ALICE Training Injury Lawsuit Filed by School Employee
I was recently notified that a city in Iowa has now been served with a civil action filed by a school employee who alleges being injured during an ALICE training session. I have no idea if the suit has validity or if it will be successful. I am aware that more than $300,000 in emergency room bills have already been paid out for emergency room medical care for Iowa school employees injured during options-based active shooter training programs. I have also been aware that at least one major school insurance carrier began sending all school system policies to underwriting if this type of training has been implemented in their district. A popular options-based training program in many parts of the country, ALICE stands for Alert, Lockdown, Inform, Counter, and Evacuate.
Is ALICE Training Safe?
Regular readers of my blogs and our newsletter know that our analysts have reservations about a number of the options-based active shooter training programs. In January, I wrote a blog addressing some concerns about specific aspects of the ALICE approach http://safehavensinternational.org/alice-training-gets-canned/. I also wrote a feature article about additional concerns relating to ALICE and other options-based active shooter training programs in School Safety Monthly http://safehavensinternational.org/wp-content/uploads/School_Safety_Monthly-Jan_2015-Safe_Havens_Intl.pdf. I am not the only school security expert that has concerns about the various options-based active shooter training programs that have become popular since the Sandy Hook School shooting. I have spoken to a number of other school security experts who share these concerns. One school security consultant who is deeply concerned about ALICE is Kenneth Trump.
Though both of us have worked in the same field for many years, I had never met Ken until last month. Over the years, Ken and I have had some differences of opinion. Both of us are very passionate about our work and like many people have some strong feelings about our professional views. There are also a number of areas where we share common concerns. The shift to options-based active shooter training programs that have still not been validated as safe or effective has been of concern to both Ken and I.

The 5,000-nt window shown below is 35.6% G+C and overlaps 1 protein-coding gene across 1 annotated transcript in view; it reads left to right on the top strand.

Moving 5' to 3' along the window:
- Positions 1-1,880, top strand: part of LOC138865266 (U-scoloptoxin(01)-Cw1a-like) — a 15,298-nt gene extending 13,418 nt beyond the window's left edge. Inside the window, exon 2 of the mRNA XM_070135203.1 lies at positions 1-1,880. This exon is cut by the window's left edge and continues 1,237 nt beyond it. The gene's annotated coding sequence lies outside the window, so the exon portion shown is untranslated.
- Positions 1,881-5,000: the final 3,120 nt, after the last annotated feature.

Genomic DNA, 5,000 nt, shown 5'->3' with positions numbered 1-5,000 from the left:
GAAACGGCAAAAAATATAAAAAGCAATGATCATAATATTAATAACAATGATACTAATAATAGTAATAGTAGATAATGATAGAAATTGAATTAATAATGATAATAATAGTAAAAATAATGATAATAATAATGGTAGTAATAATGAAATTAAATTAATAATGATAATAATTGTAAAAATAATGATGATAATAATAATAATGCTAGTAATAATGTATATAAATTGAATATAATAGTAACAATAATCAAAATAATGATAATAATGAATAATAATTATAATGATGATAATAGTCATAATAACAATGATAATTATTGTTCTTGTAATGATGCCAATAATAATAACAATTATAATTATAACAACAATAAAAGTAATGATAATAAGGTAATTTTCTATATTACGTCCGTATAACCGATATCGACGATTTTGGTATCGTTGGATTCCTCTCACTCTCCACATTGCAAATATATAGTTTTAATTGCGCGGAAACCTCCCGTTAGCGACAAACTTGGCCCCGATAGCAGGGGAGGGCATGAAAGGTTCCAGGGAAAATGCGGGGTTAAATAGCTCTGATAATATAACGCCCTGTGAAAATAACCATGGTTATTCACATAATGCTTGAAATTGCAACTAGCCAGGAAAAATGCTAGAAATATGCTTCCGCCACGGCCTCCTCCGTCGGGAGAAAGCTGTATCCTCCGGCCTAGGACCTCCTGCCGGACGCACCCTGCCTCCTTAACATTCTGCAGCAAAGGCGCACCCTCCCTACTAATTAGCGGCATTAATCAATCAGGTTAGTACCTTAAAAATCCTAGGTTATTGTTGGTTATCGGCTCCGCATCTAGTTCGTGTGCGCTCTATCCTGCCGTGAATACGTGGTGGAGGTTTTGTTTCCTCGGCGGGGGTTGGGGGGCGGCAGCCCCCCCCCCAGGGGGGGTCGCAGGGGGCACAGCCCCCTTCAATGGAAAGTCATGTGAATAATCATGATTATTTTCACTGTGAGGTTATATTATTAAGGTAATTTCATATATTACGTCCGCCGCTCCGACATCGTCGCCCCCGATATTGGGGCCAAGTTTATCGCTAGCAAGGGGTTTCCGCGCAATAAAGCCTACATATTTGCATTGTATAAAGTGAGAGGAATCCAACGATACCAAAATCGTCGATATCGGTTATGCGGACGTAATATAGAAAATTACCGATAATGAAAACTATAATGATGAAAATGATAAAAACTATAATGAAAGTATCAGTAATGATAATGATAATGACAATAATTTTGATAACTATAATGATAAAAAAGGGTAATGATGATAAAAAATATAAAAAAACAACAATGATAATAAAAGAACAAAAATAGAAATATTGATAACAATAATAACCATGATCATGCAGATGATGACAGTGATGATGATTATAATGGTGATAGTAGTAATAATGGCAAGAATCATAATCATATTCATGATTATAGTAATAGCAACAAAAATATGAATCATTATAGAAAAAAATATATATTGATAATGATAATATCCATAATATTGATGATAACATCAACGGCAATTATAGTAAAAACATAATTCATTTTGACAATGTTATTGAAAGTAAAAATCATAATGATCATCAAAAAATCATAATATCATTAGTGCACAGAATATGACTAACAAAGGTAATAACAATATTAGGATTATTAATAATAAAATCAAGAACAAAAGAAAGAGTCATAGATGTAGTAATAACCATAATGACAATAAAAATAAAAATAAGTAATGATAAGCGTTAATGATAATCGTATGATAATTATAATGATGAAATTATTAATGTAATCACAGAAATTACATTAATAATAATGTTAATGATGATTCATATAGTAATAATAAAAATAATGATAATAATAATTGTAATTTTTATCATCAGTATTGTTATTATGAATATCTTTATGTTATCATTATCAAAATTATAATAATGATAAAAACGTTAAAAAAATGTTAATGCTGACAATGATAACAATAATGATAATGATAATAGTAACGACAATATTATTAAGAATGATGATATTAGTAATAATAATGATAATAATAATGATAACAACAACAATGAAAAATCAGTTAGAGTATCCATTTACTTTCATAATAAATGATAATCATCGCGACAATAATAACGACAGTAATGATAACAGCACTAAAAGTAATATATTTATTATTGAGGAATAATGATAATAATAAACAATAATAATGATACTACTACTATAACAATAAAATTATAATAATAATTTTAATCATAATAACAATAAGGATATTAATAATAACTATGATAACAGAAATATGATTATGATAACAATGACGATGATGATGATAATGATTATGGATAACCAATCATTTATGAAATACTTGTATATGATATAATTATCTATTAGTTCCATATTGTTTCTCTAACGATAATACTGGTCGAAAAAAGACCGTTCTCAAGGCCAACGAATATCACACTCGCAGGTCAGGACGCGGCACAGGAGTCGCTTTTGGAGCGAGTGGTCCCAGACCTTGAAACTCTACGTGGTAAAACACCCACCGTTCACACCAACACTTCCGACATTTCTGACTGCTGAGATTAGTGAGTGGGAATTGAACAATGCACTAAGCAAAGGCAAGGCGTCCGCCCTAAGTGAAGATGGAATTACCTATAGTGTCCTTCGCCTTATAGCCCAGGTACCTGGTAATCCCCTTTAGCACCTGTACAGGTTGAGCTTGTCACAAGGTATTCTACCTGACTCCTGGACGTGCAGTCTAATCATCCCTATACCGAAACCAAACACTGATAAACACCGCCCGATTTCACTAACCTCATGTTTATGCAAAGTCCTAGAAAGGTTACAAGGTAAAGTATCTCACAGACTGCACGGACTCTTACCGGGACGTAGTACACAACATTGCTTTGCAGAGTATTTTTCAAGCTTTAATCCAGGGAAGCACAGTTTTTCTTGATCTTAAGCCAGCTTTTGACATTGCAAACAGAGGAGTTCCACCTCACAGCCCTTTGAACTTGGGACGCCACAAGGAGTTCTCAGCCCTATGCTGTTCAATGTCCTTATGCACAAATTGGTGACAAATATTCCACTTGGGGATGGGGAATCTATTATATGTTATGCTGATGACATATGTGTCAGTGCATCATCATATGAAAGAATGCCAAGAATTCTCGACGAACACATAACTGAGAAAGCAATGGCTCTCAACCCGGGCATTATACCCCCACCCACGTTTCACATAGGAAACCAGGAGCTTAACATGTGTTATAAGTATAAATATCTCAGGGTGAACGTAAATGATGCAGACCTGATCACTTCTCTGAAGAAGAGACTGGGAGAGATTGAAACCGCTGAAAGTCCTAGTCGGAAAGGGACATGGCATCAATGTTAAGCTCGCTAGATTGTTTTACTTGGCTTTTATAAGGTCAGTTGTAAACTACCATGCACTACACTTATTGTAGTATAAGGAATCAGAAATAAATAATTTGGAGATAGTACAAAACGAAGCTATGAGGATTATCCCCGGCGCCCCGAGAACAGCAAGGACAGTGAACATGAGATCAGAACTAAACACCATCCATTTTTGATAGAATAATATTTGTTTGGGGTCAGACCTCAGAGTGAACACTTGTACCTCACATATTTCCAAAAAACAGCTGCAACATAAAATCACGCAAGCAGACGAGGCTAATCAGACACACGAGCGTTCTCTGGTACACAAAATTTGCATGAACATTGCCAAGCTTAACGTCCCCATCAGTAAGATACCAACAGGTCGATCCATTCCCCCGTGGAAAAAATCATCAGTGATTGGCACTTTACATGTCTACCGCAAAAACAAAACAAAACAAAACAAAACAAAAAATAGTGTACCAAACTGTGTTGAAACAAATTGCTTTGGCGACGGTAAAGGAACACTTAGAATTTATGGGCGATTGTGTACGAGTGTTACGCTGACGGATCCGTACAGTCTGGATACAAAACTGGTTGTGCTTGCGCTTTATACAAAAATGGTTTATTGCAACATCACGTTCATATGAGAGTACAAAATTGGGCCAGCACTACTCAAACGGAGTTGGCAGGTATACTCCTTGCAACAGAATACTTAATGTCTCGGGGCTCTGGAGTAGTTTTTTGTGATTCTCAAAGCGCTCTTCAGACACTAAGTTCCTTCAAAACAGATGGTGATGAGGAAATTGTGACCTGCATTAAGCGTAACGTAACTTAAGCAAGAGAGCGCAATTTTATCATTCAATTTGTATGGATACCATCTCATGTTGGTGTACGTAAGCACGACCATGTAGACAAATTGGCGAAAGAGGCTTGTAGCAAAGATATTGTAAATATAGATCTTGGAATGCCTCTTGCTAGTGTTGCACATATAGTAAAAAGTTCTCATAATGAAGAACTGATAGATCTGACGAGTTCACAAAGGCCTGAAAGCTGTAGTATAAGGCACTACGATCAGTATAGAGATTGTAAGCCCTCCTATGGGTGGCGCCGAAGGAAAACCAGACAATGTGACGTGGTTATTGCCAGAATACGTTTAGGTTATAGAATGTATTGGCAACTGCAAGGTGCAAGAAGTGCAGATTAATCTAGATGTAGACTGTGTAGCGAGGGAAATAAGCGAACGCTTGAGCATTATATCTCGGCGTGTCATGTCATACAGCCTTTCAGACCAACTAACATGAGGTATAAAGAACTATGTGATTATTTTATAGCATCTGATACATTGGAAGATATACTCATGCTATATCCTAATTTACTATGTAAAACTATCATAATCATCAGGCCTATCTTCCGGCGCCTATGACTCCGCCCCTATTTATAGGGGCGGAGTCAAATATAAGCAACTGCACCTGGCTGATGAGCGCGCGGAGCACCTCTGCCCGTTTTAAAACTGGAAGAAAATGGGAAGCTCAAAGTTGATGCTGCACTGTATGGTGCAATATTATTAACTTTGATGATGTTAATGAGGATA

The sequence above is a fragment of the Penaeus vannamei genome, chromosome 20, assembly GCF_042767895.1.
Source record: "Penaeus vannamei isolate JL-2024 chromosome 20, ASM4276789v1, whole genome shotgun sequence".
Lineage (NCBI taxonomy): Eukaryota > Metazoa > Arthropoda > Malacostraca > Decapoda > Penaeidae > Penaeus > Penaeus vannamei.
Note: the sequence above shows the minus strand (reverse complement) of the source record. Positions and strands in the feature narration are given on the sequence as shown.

Ken has been recommending that that law enforcement and school officials should vet options-based active shooter training programs with their insurance carrier and legal counsel before implementing them. I think this is sound advice. Ken and I are both concerned that many school and law enforcement agencies will have difficulty defending at least some of these lawsuits.
Even Those with the of Best Intentions can be Litigated
I am also concerned that some instructors teach options-based active shooter programs without incorporation or obtaining liability insurance. For example, I have met dedicated law enforcement officers who teach options-based active shooter training programs for schools while off-duty. These officers are typically highly motivated and are eager to help make our schools safer. However, these officers can easily find themselves being named as an individual in litigation regardless of the types of school safety training they provide on a private basis. The cost of defending a civil action relating to even a seemingly minor training injury can be astounding. The fact that more than 90% of all civil actions in America result in a settlement should also be considered by those who want to help others by providing private school security training without liability insurance and appropriate incorporation.
Seek Qualified Legal Advice
This civil action demonstrates how important it may be for school and law enforcement officials to carefully vet and to test any options-based active shooter training program before implementing it. The case also serves as a reminder of how important it can be to seek advice from a qualified attorney before providing school security training as a private individual. Based on this civil action, I concur with Mr. Trump’s advice to vet ALICE with legal counsel before implementing it.
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